However, despite adhering to the principle just mentioned, we cannot completely eliminate being exposed to the unforeseeable to the downside. Even if we think of Grahams famous net net´s, which are stocks trading below net current asset value, i.e. current assets less all outstanding liabilities, assumptions about the future and dealing with uncertainty is still necessary. Just think of cash, the hardest of all assets. It is only worth its face value if we can rely on management not to squander it, the possibilities however to squander a cash-pile are endless and its probabilities uncertain. Hence even in the safest areas of value investing we are exposed to uncertainty. Therefore, beyond looking for call-option like payoffs, another important cornerstone to deal with uncertainty is real diversification. One specific shock alone should never be able to sink the portfolio.
3. Second-level Thinking is Required
“A good firm equals a good investment” – One might think that only unexperienced investors come up with their investing decisions like this. But back in the 1960 years investment professionals advised their costumers to buy at any price a list of 50 U.S. stocks that they believed were of superior quality. The argumentation was that since the quality of these stocks is so high that even at elevated prices they will eventually grow into the valuation and then above. In the following prices for these stocks were bid up to multiples of those of the S&P500. The end was a stellar underperformance of the Nifty Fifty despite their high quality.That a good company does not equal a good investment is nevertheless clear to most people. But second level thinking should continue way beyond that. Investing in financial securities is a social exercise. If a lot of market participants believe the a stock is undervalued it will cease to become so, since this becomes the consensus. Hence to generate outsized returns our view on the stock has to deviate from the consensus and in addition everyone else has to eventually agree that our view is the correct one. The consequence is that as an investor looking to beat the indices it is always David against Goliath, or me against everyone else. And that way it has to be. If not maybe there is no undervaluation after all.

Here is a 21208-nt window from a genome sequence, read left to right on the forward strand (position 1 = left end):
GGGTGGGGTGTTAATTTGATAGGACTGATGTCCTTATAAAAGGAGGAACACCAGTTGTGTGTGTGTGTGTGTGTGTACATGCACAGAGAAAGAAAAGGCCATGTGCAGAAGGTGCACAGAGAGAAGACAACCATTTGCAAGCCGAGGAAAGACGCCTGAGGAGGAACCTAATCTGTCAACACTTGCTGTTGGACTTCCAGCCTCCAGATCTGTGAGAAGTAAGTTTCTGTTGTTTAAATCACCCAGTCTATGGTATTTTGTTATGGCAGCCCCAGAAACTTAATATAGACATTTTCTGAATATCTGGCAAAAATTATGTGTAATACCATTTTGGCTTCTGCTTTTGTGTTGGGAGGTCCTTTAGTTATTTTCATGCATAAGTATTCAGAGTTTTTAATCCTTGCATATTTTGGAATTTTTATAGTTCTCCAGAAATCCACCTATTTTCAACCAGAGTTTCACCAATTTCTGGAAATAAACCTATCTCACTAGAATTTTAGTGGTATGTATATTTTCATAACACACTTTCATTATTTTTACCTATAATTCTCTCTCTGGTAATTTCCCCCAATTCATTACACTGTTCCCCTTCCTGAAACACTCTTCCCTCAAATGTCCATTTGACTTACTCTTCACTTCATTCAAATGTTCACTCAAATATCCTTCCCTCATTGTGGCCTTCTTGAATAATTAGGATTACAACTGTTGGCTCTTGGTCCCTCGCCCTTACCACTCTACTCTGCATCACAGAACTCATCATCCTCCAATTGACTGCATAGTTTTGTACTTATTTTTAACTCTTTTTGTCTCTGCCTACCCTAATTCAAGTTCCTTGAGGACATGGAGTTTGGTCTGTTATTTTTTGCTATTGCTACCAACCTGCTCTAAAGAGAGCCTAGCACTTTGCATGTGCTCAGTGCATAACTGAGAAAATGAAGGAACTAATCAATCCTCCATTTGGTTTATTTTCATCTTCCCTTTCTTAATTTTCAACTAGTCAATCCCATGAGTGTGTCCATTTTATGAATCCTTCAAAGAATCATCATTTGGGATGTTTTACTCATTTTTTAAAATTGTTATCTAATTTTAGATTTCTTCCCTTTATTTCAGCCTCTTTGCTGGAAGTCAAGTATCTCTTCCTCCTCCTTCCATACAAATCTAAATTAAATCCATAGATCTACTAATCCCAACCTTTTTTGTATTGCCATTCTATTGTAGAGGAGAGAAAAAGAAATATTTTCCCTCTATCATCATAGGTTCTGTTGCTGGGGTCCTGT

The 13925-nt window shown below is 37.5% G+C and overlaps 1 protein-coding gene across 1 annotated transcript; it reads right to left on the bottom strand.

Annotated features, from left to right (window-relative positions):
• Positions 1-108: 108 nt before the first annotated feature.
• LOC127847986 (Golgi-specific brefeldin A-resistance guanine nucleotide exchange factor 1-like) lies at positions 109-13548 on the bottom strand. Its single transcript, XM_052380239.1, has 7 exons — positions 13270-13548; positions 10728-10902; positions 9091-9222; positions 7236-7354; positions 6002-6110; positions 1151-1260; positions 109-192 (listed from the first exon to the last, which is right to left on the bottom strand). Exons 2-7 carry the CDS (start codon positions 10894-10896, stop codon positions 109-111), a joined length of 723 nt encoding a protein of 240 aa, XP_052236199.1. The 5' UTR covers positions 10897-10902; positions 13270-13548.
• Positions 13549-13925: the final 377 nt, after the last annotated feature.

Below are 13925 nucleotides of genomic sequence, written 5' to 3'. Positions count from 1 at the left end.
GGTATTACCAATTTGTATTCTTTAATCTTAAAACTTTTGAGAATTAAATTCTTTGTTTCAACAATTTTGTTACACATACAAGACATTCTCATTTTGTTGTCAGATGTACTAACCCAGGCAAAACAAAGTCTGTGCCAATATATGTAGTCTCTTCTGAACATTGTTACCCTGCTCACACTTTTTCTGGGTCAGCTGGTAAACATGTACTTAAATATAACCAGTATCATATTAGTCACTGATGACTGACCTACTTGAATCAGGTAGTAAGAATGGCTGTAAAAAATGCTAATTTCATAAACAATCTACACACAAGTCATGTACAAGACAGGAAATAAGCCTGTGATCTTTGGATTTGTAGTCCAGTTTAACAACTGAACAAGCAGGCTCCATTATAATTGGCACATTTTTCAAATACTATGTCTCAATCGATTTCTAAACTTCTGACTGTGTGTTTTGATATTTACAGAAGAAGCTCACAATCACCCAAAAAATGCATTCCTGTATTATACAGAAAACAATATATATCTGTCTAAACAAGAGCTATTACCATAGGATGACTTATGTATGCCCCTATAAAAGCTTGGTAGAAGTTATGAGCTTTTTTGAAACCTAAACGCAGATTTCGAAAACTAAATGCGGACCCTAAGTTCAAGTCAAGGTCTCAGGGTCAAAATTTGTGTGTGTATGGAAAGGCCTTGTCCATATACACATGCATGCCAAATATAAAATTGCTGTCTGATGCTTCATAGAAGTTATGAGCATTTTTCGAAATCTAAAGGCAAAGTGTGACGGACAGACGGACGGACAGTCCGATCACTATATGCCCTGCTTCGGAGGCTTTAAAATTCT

What can be inferred of all this for the checklist? For me these two short paragraphs on second-level-thinking mean that a) we have to know about the consensus and b) our view has to be different from this consensus. Otherwise outperformance is not possible. A decent analysis should therefore not stop after having done a DCF, or any other valuation exercise, but it should go on with benchmarking the assumptions against the broader consensus that are e.g. analyst estimates. From here we should be able to explain exactly our differences from this consensus and be able to objectively argument why our estimates are more probable to occur. Arguably this is the toughest part.
The checklist resulting of all of this is probably shorter and very different from the usual “dividend-yield-above-2%, read-all-available-findings, only-buy-at-52-week-low, roe-above-20%-checklist” that I often read about. My checklist divided into the three important categories mentioned above goes like this:
- Market Efficiency
- Can an undervaluation exist and why?
- Is the payoff asymmetric or call-option-like?
- Does the investment contribute to diversification
- What is the consensus and how is my view different from it?
- Why is this view more likely to occur?